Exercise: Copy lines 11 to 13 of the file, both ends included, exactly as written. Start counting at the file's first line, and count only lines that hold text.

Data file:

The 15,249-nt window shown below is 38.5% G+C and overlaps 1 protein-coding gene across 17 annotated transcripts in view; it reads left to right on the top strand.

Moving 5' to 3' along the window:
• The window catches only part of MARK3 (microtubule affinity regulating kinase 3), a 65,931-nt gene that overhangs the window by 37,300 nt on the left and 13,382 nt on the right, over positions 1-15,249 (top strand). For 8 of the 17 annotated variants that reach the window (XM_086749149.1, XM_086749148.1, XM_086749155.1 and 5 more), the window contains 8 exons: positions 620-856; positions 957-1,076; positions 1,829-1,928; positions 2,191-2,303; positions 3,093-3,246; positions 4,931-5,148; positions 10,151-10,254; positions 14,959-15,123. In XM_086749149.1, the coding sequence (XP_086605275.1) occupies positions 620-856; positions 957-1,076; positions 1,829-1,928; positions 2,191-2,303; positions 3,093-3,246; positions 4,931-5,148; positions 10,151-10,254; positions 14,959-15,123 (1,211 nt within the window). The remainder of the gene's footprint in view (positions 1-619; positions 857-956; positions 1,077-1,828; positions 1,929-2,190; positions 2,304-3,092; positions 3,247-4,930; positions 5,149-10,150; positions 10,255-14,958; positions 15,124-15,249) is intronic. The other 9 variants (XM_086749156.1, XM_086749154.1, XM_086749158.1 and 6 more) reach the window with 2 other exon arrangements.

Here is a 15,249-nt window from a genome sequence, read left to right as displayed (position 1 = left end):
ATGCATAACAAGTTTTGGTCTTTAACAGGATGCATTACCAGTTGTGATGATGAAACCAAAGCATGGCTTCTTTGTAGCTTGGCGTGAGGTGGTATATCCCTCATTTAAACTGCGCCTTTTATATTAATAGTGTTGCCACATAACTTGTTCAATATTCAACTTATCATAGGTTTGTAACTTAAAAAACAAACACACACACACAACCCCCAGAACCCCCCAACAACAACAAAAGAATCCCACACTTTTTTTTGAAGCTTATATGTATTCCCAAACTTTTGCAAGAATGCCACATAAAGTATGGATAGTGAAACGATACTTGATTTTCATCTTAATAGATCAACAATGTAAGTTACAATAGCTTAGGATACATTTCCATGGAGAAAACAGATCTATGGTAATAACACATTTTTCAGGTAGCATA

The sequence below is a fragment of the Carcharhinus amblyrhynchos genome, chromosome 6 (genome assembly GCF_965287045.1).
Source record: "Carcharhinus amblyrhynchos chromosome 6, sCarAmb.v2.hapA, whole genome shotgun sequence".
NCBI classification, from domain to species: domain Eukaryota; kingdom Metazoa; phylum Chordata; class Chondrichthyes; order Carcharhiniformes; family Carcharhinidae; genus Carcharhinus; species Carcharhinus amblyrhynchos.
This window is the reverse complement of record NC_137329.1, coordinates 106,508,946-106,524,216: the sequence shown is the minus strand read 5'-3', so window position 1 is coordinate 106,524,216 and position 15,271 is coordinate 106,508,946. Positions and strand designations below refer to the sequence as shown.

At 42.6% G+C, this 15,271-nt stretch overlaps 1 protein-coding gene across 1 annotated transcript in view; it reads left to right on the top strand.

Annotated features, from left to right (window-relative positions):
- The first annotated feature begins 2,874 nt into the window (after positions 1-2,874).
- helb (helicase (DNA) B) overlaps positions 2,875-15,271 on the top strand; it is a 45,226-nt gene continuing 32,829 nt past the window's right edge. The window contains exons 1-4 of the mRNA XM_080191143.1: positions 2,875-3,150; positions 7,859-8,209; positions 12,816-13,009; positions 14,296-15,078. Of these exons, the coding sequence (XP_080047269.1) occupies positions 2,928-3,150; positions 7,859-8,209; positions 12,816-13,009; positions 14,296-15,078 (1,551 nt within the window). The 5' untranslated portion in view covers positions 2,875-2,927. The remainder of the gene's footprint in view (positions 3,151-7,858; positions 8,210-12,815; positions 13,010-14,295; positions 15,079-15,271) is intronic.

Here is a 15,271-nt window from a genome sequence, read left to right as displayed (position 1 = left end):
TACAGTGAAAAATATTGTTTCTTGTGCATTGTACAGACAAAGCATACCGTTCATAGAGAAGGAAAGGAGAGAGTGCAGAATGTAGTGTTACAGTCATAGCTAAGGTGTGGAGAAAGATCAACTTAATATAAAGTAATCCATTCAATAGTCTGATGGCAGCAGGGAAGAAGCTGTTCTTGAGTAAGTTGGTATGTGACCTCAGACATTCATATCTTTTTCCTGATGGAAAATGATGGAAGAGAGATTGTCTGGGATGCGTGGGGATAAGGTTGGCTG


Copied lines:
Annotated features, from left to right (window-relative positions):
- The first annotated feature begins 2,874 nt into the window (after positions 1-2,874).
- helb (helicase (DNA) B) overlaps positions 2,875-15,271 on the top strand; it is a 45,226-nt gene continuing 32,829 nt past the window's right edge. The window contains exons 1-4 of the mRNA XM_080191143.1: positions 2,875-3,150; positions 7,859-8,209; positions 12,816-13,009; positions 14,296-15,078. Of these exons, the coding sequence (XP_080047269.1) occupies positions 2,928-3,150; positions 7,859-8,209; positions 12,816-13,009; positions 14,296-15,078 (1,551 nt within the window). The 5' untranslated portion in view covers positions 2,875-2,927. The remainder of the gene's footprint in view (positions 3,151-7,858; positions 8,210-12,815; positions 13,010-14,295; positions 15,079-15,271) is intronic.